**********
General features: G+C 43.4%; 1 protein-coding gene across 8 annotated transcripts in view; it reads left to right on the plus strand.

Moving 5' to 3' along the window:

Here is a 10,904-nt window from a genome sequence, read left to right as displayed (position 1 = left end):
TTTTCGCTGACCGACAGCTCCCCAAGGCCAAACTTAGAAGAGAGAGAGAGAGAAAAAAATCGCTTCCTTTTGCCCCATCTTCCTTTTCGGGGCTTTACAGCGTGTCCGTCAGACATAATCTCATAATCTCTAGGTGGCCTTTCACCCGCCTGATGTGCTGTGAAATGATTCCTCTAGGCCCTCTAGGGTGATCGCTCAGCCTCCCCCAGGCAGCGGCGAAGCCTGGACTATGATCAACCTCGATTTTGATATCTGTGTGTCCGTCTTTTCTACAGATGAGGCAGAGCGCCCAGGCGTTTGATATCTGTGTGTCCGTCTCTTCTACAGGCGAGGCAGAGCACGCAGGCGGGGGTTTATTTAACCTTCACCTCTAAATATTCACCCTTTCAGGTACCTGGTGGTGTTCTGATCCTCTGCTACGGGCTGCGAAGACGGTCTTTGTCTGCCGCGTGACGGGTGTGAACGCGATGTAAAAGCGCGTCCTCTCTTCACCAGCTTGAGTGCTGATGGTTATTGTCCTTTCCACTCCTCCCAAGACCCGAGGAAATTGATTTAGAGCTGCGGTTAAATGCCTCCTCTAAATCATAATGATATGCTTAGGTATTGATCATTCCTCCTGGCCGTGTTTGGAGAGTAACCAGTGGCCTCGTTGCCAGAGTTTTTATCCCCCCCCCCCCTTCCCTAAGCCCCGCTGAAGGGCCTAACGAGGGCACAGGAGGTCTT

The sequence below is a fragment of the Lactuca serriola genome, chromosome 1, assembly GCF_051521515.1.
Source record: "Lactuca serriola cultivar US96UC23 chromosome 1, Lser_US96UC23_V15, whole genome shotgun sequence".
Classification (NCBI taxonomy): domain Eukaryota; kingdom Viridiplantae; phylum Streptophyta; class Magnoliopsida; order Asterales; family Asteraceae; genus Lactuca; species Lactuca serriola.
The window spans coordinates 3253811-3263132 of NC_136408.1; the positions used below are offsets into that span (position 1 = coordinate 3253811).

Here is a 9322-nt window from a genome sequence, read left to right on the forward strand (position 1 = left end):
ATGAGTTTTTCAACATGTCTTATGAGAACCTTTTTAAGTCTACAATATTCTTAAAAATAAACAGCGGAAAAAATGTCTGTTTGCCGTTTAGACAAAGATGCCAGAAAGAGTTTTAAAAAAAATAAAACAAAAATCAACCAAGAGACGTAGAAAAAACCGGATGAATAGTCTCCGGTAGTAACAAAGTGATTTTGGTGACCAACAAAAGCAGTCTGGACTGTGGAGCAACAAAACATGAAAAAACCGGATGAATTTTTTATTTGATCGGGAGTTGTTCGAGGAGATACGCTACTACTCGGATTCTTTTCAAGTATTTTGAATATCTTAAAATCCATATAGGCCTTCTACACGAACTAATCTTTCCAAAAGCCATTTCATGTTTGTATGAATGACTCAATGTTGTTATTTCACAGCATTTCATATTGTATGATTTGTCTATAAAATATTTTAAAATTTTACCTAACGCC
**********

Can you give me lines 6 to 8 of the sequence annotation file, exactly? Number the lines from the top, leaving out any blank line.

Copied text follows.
Source record: "Lactuca serriola cultivar US96UC23 chromosome 1, Lser_US96UC23_V15, whole genome shotgun sequence".
Classification (NCBI taxonomy): domain Eukaryota; kingdom Viridiplantae; phylum Streptophyta; class Magnoliopsida; order Asterales; family Asteraceae; genus Lactuca; species Lactuca serriola.
The window spans coordinates 3253811-3263132 of NC_136408.1; the positions used below are offsets into that span (position 1 = coordinate 3253811).